Operational business models, including today's most talked about items--Lean and Six Sigma, can have a significant impact on operational capability and the design. For example, the implementation of the Lean-management approach will greatly impact the laboratory design. The elimination of waste within the design, combined with optimizing workflow, relationships, and adjacencies within the lab, can have a profound impact on operational competency. Having an even bigger impact on management organizational models is the introduction of automated instrumentation/robotics.

Automated instrumentation/Robotics

To maximize operational opportunities, it is mandatory to utilize automated instrumentation/robotics. The introduction of front-end processors and, ultimately, full robotic lines has organized processing, and impacted turnaround time for results. Initial investments in this technology are continually decreasing, allowing a significant percentage of the market to purchase this technology. No matter how high-tech a lab goes, a high-touch, more user-friendly environment is also critical for achieving and maintaining operational efficiency.

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Quality of life

The creation of a better quality of life in the work environment is a high-priority item in today's marketplace. Staff recruitment, staff retention, marketing, public relations, education, and the promotion of laboratory medicine to the customer base and the public at large are important strategic objectives. A high-tech/high-touch design philosophy should be pursued to achieve these objectives. Specific design considerations include the use of natural light within the laboratory environment, administrative, and support space. Bright colors, interior landscaping, and original artwork are all effective approaches to softening the physical environment. Sound control is also important, and the use of carpeting, acoustical tile, and other noise-control features should be effectively utilized. Other amenities, including exercise/fitness areas, lockers, showers, lactation suites, and other specialized support areas should be considered when planning the lab.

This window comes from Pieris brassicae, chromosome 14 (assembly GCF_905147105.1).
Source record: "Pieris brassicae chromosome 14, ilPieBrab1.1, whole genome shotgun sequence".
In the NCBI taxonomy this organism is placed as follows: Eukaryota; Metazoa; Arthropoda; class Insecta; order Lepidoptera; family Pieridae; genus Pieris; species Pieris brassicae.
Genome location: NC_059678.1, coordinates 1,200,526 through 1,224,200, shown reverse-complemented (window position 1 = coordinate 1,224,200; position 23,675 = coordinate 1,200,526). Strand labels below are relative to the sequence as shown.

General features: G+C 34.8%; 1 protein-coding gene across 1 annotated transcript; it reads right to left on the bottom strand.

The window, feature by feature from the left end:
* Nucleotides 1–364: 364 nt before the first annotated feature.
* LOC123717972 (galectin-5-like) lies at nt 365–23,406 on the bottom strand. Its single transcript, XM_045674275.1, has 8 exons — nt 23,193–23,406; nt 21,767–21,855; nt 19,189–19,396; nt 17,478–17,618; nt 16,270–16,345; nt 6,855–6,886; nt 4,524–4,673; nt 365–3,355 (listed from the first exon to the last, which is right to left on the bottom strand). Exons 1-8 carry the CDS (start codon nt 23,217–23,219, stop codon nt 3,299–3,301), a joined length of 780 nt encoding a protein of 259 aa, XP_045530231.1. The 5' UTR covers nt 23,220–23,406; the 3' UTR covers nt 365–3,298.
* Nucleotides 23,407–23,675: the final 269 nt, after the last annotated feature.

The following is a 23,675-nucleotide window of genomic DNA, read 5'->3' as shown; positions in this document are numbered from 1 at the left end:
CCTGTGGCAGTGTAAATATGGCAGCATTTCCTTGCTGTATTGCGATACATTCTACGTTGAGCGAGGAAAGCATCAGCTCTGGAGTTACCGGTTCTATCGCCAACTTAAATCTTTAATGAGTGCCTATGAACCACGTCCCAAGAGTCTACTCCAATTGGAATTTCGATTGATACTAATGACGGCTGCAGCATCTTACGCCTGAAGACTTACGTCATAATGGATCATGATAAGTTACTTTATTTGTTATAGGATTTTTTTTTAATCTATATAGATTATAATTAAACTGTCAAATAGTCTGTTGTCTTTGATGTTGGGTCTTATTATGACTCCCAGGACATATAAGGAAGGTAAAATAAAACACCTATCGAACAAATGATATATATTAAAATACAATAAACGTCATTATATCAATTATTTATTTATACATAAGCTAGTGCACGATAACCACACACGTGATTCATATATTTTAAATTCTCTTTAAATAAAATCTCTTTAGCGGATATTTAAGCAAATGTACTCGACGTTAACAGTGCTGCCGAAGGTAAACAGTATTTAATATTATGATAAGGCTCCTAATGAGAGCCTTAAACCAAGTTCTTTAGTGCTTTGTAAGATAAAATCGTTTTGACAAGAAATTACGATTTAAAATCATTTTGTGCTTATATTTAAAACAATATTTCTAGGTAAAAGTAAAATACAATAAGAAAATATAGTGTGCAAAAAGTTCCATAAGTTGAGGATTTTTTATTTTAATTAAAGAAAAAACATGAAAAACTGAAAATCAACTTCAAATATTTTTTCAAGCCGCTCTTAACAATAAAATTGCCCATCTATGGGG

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An efficient lab design based on optimal work flow, workstations, effective operational business models, the accommodation of automated instrumentation/robotics, and sensitivity to the quality of life within the lab environment will make your chances for success more obtainable. Customized laboratory design is good business. Such a design promotes and supports operational efficiency which, in turn, enhances productivity and, finally, a healthier bottom line for the laboratory.

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Ron W. Garikes is executive vice president and COO of Karlsberger Laboratory & Technology Group located in Birmingham, AL, and he can be reached at rgarikes@karlsberger.com.
COPYRIGHT 2006 Nelson Publishing
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Copyright 2006 Gale, Cengage Learning. All rights reserved.

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Title Annotation:LAB MANAGEMENT
Author:Garikes, Ron W.
Publication:Medical Laboratory Observer
Geographic Code:1USA
Date:Aug 1, 2006
Words:822